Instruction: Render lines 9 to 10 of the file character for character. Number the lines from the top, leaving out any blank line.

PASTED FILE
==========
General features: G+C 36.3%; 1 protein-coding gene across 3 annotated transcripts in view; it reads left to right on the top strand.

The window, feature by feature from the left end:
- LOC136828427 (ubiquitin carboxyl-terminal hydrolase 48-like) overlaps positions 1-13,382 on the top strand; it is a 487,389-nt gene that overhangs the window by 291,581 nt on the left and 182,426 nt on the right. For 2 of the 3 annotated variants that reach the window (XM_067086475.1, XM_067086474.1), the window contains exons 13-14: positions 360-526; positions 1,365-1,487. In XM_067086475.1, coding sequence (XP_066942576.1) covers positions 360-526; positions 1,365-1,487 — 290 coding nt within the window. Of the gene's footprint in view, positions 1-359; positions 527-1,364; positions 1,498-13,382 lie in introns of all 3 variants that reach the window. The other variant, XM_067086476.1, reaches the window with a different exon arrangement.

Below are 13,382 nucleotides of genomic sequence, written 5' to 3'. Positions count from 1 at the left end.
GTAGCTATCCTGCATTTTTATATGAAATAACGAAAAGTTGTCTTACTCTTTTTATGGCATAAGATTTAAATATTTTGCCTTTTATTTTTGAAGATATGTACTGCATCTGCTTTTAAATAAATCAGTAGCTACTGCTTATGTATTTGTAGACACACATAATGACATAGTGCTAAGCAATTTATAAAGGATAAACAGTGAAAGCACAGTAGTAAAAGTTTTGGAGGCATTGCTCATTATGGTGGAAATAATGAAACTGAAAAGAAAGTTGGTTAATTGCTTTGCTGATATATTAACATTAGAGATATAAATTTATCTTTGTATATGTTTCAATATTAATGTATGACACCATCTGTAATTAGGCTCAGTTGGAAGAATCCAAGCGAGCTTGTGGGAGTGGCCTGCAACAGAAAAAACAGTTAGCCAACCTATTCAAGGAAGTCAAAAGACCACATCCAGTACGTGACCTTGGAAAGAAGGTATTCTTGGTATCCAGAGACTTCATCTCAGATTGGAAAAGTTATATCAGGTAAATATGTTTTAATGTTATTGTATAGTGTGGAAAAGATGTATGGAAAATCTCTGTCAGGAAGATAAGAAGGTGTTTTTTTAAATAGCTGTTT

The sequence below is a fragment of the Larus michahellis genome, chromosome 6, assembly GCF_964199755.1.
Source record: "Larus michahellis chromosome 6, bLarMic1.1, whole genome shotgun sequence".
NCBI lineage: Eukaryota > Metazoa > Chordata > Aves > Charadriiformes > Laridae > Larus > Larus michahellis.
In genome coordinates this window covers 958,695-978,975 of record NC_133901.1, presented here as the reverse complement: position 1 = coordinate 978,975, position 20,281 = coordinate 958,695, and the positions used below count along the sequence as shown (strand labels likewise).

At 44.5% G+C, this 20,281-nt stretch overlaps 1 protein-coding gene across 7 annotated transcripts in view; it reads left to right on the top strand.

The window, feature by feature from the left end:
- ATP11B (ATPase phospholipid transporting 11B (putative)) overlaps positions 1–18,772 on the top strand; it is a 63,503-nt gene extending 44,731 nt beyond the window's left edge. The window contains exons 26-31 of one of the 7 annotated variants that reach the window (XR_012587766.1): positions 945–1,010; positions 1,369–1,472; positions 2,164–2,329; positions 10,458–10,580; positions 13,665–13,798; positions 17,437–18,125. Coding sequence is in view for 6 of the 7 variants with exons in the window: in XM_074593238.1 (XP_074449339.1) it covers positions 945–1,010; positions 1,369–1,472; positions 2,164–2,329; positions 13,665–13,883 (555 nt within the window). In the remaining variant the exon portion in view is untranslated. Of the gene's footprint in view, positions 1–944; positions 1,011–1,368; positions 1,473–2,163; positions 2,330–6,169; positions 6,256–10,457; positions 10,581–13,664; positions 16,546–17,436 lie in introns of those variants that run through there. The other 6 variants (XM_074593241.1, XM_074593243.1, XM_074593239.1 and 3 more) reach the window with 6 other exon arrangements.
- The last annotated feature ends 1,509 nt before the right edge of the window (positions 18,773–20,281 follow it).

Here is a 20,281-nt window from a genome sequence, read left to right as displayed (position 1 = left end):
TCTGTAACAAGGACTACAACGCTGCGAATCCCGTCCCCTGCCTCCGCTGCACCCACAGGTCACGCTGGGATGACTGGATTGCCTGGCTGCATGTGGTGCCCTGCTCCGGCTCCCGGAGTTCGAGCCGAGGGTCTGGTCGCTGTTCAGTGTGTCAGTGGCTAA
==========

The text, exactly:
In genome coordinates this window covers 958,695-978,975 of record NC_133901.1, presented here as the reverse complement: position 1 = coordinate 978,975, position 20,281 = coordinate 958,695, and the positions used below count along the sequence as shown (strand labels likewise).

At 44.5% G+C, this 20,281-nt stretch overlaps 1 protein-coding gene across 7 annotated transcripts in view; it reads left to right on the top strand.